DeBolt said that he characterized Nixon to Weicker as a complicated individual, a mix of good and bad: “I liked [Nixon] . . . He was very, very smart, and he really cared about me and the staff; he just didn’t show it . . . I would see this man who knew so much but he was more insecure than my puppy. So, I always felt sorry for him. I just think he got in over his head.”
The most curious aspect of DeBolt’s interaction with Weicker was that when he responded to the senator’s summons, he found him sitting with a prepared list of detailed questions, based on information that only someone high up in the White House or RNC could have known about DeBolt. “I don’t remember volunteering a whole lot of stuff. He had a list in front of him, of questions, and he was going down the list and checking them off. He was clearly asking questions that his staff had put together . . .”
In Weicker’s memoir, he suggests that DeBolt’s purported revelation about Nixon’s “gutter ﬁghter” reputation caused him to spring into action. One thing he did, according to DeBolt, was to enter a part of DeBolt’s comments into the committee records.
After DeBolt’s visit, the senator excitedly called his staff and met with them over the weekend. His press secretary, Dick McGowan, started to devote “enormous amounts of time” to the scandal. McGowan, who, intriguingly, would himself later go to work for Poppy Bush, would turn Weicker’s ofﬁce into what he called “a gold mine” of information. At times, reporters were stumbling over each other as they waited for their daily handout. Many of the “exclusives” that appeared in the media were from the Weicker team’s own investigation.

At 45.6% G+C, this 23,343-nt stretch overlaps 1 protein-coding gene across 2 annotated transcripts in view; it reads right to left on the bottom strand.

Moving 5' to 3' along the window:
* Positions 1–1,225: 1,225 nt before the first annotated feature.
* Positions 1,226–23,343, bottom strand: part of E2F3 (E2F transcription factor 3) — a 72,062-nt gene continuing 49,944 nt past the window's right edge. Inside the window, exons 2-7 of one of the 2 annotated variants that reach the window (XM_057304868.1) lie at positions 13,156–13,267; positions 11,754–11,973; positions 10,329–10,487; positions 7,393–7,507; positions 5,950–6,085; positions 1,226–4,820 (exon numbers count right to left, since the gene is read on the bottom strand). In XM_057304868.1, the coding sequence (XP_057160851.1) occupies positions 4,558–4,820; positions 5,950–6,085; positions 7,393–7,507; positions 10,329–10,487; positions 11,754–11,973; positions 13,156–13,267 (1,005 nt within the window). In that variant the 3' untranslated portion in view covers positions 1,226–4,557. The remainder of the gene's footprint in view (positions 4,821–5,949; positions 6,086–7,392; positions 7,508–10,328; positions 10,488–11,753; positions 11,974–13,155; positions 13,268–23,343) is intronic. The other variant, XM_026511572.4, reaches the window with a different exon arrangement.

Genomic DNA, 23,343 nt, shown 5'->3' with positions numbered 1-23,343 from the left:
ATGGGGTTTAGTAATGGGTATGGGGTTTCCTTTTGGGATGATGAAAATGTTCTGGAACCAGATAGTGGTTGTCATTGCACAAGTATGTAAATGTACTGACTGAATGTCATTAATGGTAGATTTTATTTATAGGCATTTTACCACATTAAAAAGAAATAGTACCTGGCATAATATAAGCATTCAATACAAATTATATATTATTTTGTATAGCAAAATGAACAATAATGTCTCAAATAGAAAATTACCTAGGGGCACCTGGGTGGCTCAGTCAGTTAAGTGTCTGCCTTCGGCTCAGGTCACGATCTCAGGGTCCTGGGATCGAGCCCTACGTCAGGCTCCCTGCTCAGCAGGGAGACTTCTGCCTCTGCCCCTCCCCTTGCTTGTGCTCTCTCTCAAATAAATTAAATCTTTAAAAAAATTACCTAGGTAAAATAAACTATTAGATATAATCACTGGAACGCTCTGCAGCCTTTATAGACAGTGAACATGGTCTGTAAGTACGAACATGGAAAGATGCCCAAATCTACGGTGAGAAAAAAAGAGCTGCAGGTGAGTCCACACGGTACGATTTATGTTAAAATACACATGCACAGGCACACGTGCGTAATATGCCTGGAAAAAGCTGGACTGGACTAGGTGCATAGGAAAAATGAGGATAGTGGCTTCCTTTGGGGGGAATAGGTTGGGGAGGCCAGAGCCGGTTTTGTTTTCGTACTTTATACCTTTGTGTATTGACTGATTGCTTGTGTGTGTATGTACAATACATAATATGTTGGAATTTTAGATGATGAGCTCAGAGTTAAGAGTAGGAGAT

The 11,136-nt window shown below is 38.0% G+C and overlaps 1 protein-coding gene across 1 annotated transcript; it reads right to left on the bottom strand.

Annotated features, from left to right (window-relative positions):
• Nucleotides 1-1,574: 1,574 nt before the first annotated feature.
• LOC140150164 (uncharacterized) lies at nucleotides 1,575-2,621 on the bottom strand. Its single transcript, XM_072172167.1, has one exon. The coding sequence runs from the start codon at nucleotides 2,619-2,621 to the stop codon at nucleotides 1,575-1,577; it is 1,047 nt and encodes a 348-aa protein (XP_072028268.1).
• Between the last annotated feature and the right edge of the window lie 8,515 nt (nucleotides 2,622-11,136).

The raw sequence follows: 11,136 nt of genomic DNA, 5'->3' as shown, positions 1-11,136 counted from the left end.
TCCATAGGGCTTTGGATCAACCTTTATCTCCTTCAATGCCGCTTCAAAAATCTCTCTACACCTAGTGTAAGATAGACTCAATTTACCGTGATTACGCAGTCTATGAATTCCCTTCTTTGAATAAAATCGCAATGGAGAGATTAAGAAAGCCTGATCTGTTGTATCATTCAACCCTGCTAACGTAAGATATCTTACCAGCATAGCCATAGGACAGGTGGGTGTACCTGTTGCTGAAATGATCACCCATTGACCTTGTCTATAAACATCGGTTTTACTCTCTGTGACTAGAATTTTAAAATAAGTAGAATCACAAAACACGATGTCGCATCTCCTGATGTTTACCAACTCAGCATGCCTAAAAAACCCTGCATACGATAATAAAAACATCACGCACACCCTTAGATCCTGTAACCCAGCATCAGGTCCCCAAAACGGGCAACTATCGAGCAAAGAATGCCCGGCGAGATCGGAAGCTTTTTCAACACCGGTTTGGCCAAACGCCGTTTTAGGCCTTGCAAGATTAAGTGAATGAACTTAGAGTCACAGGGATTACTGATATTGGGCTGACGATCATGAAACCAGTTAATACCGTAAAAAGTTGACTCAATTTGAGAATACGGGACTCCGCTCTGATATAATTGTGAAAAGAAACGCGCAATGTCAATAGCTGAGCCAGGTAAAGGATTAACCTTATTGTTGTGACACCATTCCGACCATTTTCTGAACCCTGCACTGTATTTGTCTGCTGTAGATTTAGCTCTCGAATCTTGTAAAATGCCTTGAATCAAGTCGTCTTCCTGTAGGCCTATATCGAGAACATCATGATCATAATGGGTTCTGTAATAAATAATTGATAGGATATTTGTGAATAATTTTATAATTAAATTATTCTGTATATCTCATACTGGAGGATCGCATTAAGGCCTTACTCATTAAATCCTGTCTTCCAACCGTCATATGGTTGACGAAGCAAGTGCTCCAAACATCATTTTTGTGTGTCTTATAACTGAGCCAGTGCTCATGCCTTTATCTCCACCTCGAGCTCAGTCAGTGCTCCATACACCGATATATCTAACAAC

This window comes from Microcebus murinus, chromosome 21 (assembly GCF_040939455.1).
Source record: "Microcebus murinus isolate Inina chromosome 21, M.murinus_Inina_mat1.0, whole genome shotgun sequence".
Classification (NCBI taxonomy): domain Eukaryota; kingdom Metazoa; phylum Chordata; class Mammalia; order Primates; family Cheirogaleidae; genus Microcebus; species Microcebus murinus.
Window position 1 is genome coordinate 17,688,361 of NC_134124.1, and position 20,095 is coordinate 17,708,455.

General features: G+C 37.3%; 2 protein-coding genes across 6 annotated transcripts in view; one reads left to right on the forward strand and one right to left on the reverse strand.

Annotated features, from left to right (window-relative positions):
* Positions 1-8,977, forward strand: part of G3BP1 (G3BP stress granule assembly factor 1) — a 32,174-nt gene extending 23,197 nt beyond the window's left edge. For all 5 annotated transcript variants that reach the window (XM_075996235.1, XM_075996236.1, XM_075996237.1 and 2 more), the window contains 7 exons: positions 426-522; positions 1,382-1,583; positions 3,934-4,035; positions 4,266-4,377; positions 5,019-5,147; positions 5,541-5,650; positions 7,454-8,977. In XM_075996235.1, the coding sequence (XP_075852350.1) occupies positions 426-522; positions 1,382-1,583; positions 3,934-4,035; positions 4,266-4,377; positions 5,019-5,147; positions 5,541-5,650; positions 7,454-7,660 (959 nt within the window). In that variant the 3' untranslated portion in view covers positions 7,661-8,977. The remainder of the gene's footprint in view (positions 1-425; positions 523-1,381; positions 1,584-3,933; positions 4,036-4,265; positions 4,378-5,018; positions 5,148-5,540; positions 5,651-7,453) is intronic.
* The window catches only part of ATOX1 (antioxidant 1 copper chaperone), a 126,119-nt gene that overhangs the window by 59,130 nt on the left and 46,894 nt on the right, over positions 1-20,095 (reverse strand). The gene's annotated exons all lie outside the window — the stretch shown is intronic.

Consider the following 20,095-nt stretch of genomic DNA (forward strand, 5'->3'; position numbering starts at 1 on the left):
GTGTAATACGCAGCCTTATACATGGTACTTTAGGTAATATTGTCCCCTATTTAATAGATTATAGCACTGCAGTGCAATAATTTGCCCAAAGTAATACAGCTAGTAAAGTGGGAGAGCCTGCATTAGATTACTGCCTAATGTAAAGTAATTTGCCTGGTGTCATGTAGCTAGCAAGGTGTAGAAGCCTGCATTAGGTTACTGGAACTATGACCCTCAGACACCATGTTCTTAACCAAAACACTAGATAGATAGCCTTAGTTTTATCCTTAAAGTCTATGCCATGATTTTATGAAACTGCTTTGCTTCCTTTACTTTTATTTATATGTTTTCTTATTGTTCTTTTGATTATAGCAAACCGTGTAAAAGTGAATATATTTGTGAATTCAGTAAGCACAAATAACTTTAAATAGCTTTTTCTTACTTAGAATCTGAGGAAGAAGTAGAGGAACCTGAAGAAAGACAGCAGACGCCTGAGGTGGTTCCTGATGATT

On March 29, barely nine days after he had met with Nixon and recommended having Dean testify, Poppy called the White House with an even more urgent request. As recounted in Haldeman’s diaries, the purpose of Bush’s call was to get the president to start talking about Watergate publicly:
George Bush just called. It [i.e., disclosure] must be from the President at the President’s earliest possible convenience. This is the most urgent request he has ever made of the President . . . This is an outgrowth of conversations he’s had with Gerry Ford and Bryce Harlow . . . He doesn’t necessarily have solutions but feels that this political advice . . . is of the utmost urgency. [emphasis added]
Poppy Bush was almost frantic to get Nixon’s ear—again claiming to be carrying input from inﬂuential Republicans. And his message was always the same: it’s urgent that you confess White House misdeeds.
DeBolt, who worked at the RNC from 1971 to 1973, said he found Bush’s presence at the party’s helm bizarre. “I wondered how in the heck Bush got to be RNC chairman,” he said. “He had been a ﬂop in everything he had done, and he had nobody at the RNC who was rooting for him—nobody. [The order to install Bush] came directly from Nixon, and we always wondered about that.”
And who had the best access to intelligence overall in and between the FBI, the White House, the RNC, and the reelection campaign? One guess. “Dean got copies of every single report,” DeBolt recalled. “We were led to believe that Dean was keeping us out of trouble; he was checking on stuff, for Nixon.”